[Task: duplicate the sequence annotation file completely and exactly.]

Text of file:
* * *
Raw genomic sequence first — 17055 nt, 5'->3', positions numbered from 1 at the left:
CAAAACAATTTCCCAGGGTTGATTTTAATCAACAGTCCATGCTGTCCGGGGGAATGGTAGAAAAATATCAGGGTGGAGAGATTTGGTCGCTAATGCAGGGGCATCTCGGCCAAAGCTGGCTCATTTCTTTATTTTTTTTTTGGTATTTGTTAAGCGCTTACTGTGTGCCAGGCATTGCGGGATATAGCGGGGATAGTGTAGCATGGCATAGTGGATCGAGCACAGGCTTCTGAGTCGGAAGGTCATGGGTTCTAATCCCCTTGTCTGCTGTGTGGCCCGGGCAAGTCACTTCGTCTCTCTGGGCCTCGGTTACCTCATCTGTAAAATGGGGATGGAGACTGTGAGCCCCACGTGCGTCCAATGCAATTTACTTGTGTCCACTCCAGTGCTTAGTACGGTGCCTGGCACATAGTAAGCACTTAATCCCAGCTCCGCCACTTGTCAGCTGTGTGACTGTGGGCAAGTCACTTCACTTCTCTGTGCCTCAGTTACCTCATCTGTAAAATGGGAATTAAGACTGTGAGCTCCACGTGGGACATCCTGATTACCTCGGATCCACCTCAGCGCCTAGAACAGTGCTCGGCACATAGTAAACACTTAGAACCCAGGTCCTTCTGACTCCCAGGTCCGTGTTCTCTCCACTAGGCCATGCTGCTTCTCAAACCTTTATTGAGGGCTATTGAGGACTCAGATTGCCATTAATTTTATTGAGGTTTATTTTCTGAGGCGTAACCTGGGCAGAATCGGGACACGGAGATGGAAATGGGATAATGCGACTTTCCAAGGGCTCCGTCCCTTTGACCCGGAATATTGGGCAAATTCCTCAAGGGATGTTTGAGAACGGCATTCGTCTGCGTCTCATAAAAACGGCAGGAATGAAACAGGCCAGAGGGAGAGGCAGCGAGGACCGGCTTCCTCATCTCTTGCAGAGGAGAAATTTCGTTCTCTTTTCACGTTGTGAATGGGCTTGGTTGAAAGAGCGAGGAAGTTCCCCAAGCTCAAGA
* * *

Raw genomic sequence first — 17055 nt, 5'->3', positions numbered from 1 at the left:
CAAAACAATTTCCCAGGGTTGATTTTAATCAACAGTCCATGCTGTCCGGGGGAATGGTAGAAAAATATCAGGGTGGAGAGATTTGGTCGCTAATGCAGGGGCATCTCGGCCAAAGCTGGCTCATTTCTTTATTTTTTTTTTGGTATTTGTTAAGCGCTTACTGTGTGCCAGGCATTGCGGGATATAGCGGGGATAGTGTAGCATGGCATAGTGGATCGAGCACAGGCTTCTGAGTCGGAAGGTCATGGGTTCTAATCCCCTTGTCTGCTGTGTGGCCCGGGCAAGTCACTTCGTCTCTCTGGGCCTCGGTTACCTCATCTGTAAAATGGGGATGGAGACTGTGAGCCCCACGTGCGTCCAATGCAATTTACTTGTGTCCACTCCAGTGCTTAGTACGGTGCCTGGCACATAGTAAGCACTTAATCCCAGCTCCGCCACTTGTCAGCTGTGTGACTGTGGGCAAGTCACTTCACTTCTCTGTGCCTCAGTTACCTCATCTGTAAAATGGGAATTAAGACTGTGAGCTCCACGTGGGACATCCTGATTACCTCGGATCCACCTCAGCGCCTAGAACAGTGCTCGGCACATAGTAAACACTTAGAACCCAGGTCCTTCTGACTCCCAGGTCCGTGTTCTCTCCACTAGGCCATGCTGCTTCTCAAACCTTTATTGAGGGCTATTGAGGACTCAGATTGCCATTAATTTTATTGAGGTTTATTTTCTGAGGCGTAACCTGGGCAGAATCGGGACACGGAGATGGAAATGGGATAATGCGACTTTCCAAGGGCTCCGTCCCTTTGACCCGGAATATTGGGCAAATTCCTCAAGGGATGTTTGAGAACGGCATTCGTCTGCGTCTCATAAAAACGGCAGGAATGAAACAGGCCAGAGGGAGAGGCAGCGAGGACCGGCTTCCTCATCTCTTGCAGAGGAGAAATTTCGTTCTCTTTTCACGTTGTGAATGGGCTTGGTTGAAAGAGCGAGGAAGTTCCCCAAGCTCAAGA